Looking at the stars in Amman

Nathalie Van Edom

“What I miss most from Syria? My kitchen! And the neighbourhood where we lived.” Um Malek doesn’t have to think twice about her answer. She clearly recalls her nice kitchen, the parks, the lakes and her neighbours.

Our group visiting Mohammed and his family. Picture by Ann Luyckx.

Our group visiting Mohammed and his family. Picture by Ann Luyckx.

Um Malek comes from the Syrian city of Homs. Her husband Mohammed fled from the government, and she followed him with their kids to the capital of Jordan, Amman. In Homs they lived in a nice villa and owned two factories. They lived a wealthy life. Here in Amman, we meet them in a shabby apartment with a bed, a few mattresses and a tiny kitchen. “When my kids sleep on these mattresses at night, I’m afraid bugs will creep into their mouth or ears, since we cannot close the apartment.”

The life of Um Malek and Mohammed is all about one thing: the happiness of their kids. The older three go to school a few hours a day and are full of big dreams. Malak likes to speak English and wants to become a teacher, Abdul dreams of becoming a pilot and little Tuqa hasn’t made up her mind yet.

But you can see the twinkle in their eyes. It’s hard to believe how they can be so happy in these circumstances. But it’s contagious.

Mohammed understands how crucial it is for his kids to get a proper education. But it’s not possible in Jordan and Syria. “I hope I can go somewhere where my kids can go to school full time, so they can make their dreams come true. Where? That doesn’t matter. As long as I have my family with me, I have all I need.”

Malak, Abdul and Tuqa show us their school reports. Their father, Mohammed, is looking proud.

Malak, Abdul and Tuqa show us their school reports. Their father, Mohammed, is looking proud. Picture by Ann Luyckx.

The kids proudly show their latest school report, and Tuqa surprises us with a poem about the beauty of Syria which she completely learned by heart. I just hope and wish that these little heroes can keep their hopes high and one day realise their dreams.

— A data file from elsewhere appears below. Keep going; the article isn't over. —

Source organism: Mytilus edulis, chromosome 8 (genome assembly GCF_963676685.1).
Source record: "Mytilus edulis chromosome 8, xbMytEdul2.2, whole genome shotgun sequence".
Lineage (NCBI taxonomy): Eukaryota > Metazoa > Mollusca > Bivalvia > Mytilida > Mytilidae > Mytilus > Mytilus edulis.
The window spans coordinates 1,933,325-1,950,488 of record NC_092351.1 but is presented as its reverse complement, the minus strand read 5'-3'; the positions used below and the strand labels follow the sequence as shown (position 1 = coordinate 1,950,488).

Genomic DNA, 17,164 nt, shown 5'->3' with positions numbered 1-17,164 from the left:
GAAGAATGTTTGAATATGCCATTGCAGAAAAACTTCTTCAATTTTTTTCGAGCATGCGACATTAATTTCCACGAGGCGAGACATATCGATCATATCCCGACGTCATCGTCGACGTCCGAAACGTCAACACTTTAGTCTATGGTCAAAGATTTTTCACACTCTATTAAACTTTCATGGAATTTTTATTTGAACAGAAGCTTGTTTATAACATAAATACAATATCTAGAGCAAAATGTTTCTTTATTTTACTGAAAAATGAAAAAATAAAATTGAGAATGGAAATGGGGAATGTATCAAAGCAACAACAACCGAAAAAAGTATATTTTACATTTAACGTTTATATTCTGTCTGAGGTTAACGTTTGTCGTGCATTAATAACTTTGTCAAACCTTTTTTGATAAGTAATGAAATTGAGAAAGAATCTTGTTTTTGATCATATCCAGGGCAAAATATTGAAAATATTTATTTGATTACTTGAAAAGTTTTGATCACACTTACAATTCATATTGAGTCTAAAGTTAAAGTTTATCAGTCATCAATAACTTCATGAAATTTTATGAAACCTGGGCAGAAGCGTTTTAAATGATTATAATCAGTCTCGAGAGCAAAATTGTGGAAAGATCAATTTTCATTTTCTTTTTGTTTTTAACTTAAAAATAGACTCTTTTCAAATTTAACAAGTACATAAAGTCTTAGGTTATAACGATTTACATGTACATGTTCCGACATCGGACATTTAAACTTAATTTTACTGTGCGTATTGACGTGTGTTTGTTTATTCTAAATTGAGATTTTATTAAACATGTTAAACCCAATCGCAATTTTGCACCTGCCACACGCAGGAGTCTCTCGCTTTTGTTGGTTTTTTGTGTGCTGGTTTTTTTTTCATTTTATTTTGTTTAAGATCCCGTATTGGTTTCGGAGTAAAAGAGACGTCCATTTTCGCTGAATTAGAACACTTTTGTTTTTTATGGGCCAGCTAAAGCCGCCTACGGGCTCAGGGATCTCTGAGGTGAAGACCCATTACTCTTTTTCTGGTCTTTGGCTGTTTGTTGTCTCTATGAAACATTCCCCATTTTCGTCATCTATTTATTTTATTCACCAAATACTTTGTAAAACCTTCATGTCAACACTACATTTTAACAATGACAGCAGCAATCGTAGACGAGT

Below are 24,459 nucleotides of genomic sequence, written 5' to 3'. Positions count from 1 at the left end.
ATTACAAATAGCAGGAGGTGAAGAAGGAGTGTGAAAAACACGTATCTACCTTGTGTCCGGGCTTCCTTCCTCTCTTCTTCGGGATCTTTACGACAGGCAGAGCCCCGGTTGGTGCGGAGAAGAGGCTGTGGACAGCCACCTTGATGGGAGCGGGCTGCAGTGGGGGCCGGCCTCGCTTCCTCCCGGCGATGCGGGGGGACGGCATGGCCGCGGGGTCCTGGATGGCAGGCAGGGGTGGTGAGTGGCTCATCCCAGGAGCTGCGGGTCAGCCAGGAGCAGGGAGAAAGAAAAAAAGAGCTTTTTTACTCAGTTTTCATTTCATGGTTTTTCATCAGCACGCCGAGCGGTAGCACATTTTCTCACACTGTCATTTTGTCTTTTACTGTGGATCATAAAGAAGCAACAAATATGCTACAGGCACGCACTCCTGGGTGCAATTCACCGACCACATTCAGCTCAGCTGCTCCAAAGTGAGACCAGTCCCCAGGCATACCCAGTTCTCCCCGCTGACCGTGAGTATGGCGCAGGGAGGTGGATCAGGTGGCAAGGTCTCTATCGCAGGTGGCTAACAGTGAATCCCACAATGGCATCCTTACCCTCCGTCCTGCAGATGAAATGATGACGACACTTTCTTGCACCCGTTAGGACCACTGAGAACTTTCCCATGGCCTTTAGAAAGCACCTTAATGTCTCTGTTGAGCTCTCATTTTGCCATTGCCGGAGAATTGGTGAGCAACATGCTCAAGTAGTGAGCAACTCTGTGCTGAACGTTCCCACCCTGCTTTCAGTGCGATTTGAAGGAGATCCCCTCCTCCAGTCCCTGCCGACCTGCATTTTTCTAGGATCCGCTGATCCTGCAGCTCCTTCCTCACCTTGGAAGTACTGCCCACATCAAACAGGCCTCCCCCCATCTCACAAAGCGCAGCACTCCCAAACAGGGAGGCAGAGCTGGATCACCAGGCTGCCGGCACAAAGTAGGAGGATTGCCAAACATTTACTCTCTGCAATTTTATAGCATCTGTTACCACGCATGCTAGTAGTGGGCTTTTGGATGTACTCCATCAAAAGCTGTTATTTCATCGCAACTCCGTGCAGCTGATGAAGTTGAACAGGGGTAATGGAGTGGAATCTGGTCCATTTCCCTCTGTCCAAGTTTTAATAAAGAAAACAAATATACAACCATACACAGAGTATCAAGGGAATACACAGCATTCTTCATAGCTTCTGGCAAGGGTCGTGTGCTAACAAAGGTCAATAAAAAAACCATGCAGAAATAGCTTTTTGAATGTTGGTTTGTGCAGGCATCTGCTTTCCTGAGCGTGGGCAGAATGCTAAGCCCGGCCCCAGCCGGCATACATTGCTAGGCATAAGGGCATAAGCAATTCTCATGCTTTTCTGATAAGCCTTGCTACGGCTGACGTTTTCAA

My colleagues also visited a Syrian family in Amman this afternoon, and their story is in sharp contrast with mine. The father stared blankly ahead; one of his children has a mental disability and he had visibly lost all his courage.

The impact on the rest of the family is huge and support doesn’t exist. The other children also stared blankly and had no plans for what to become when grown up. The whole family was just waiting for the day to pass by. No expectations, no dreams.

I realise that here, just as in Belgium, you have happy people and unhappy people. “We’re all in the gutter, but some of us are looking at the stars,” Oscar Wilde once said. I hope the dad will soon see some stars again.

Father Ahmed with his disabled son. Picture by Baptiste Collard.

Father Ahmed with his disabled son. Picture by Baptiste Collard.

 

 

Nathalie Van Edom

ABOUT THE AUTHOR
Nathalie Van Edom

I am a 28-year-old Sales BAM for Bed and Bathroom at IKEA Hasselt. I love backpacking in lesser-known destinations and I have a passion for interior decoration. During IWitness, I hope to meet interesting people who live in refugee camps as well as to know more about the people who work there. I went to Syria and Jordan just before the civil war, so I wonder how those countries have evolved since. When I come back, I look forward to sharing all my experiences with you.

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